Reviews:: Fionn Regan The End of History

There is a working class nobility about a guy and his guitar that makes us want to listen, and as a result I’m willing to give almost acoustic disc a spin. Sadly, more often than not, I’m left flat. With so many people playing the same chord progressions, how can you distinguish the good from the bad (or more fairly, see the light through the haze).

With Fionn Regan, it is the simple realization that at the tender age of 26, this Irish folker seems to have a never ending pool of inspiration to draw from and unlike most acoustic artists, his confidence shines through and leaves you feeling invigorated, not depressed. This clarity and focus might be mistaken for simplicity, as his melodies use sparse arrangements and mostly just an acoustic, but after only a few songs I knew he was onto something special.

Musically, he reminds me of one of my favorites (Teitur) but his voice channels the folky, grizzle of Weakerthans front man, John K. Samson (and admittedly at times his delivery is similar to Dylan’s). On the opening track, Be Good or Be Gone, Fionn’s narrative draws you in, and he doesn’t try to clutter the experience by forcing more sounds than are needed. he doesn't try to be overly complex; just a simple finger picked riff and sparse harmonies.

He uses the same instrumentation for most of the record, but the album never drags or stumbles and that has a lot to do with the presence he creates. He challenges you to turn your ear elsewhere as his songs float along (mostly with powerful uplifting lyrics, not just a result of his simple strums), never weighing on your soul or your shoulders. When you sit and listen you get swept up in his imagery (I mean, how can you not see his words as his angrily says “from the filthy rich to the beggar’s ditch”), and the realistic picture he creates.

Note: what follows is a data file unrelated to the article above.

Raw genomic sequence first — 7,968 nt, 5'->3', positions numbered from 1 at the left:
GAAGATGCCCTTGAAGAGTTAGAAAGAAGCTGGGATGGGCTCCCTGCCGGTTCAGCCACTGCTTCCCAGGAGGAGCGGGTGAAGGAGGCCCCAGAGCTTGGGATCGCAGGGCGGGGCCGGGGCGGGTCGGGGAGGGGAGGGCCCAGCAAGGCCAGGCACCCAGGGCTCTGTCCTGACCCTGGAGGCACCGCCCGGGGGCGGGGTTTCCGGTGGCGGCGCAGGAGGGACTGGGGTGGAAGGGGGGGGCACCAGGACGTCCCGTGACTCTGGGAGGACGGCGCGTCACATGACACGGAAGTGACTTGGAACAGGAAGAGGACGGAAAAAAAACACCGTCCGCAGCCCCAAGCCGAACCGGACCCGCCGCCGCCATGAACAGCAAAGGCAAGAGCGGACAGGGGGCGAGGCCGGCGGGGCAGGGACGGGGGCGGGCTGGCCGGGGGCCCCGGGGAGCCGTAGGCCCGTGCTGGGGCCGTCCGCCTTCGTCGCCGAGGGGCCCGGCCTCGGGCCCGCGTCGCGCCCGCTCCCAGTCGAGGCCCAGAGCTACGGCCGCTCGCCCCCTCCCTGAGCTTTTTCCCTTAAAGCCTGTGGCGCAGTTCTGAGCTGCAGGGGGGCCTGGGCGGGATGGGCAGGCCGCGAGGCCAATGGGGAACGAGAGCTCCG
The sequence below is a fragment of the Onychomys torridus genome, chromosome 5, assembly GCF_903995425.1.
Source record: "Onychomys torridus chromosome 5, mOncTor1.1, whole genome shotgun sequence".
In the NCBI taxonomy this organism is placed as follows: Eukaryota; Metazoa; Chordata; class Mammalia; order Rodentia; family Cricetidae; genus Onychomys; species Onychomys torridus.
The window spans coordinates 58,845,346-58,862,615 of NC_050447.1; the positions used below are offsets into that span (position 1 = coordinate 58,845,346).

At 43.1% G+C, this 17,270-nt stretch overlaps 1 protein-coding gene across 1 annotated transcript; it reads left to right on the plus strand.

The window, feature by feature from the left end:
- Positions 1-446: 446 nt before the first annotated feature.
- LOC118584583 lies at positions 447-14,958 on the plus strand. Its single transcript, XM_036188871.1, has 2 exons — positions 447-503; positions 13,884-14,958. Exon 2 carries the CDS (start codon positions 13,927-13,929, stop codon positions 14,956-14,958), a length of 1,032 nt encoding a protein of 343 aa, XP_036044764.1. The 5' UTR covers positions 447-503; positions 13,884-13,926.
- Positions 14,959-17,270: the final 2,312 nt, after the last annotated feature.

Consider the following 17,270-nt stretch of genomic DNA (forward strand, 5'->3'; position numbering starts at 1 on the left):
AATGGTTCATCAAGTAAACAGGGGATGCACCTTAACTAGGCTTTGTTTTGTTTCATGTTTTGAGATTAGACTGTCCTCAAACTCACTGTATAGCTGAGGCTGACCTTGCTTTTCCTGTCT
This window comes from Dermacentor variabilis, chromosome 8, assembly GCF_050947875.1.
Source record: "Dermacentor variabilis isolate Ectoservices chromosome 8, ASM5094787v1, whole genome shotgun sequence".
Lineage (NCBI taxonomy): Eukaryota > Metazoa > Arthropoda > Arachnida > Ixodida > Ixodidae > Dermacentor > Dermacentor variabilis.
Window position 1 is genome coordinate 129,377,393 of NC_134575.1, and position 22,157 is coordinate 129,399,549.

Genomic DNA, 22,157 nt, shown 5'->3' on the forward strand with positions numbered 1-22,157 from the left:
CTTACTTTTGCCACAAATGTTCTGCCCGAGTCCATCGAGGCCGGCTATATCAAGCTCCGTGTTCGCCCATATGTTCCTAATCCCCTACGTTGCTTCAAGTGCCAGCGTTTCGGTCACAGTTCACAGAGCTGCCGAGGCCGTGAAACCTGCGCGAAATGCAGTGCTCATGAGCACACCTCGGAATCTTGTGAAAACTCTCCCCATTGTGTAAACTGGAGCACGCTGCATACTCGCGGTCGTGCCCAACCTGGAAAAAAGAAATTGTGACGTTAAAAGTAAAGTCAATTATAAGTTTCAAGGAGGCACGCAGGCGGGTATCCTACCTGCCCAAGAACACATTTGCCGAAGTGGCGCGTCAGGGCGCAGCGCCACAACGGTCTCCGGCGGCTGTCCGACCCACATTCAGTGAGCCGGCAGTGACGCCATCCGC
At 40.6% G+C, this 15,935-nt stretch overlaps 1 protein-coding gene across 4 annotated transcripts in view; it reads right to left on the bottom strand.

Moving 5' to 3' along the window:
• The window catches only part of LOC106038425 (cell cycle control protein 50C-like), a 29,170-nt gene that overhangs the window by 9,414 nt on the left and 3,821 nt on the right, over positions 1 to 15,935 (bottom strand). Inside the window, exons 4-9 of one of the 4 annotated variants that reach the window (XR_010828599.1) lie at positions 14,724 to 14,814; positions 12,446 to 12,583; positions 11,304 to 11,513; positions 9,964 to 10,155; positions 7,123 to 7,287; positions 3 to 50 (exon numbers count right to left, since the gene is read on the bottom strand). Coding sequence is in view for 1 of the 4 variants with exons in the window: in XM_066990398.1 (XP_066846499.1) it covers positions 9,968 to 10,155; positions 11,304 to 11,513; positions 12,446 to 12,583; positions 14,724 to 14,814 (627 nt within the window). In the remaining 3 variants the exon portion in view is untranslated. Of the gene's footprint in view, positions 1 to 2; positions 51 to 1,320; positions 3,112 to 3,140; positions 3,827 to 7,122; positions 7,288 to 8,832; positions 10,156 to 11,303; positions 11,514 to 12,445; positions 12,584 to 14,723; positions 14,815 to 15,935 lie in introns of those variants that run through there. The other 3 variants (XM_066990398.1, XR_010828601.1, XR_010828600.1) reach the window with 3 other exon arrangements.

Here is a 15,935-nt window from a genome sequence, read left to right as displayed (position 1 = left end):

He doesn’t strain looking for clever word play and phrasing like so many coffee shop bards, never wasting 45 seconds of a verse building for one overly clever line. Fionn also seems to know when to quicken his pace or add a subtle new sound, like the strings and restrained gallop the band uses on Hunter’s Map or the mood setting percussion and textures on Snowy Atlas Mountains.

For those of you out there looking for another folk hero, Fionn Regan might be your next working class hero. Its obviously too early to tell, but the promise he shows on this record is a great start.
MP3:: Be Good or Be Gone
Video:: Be Good or Be Gone


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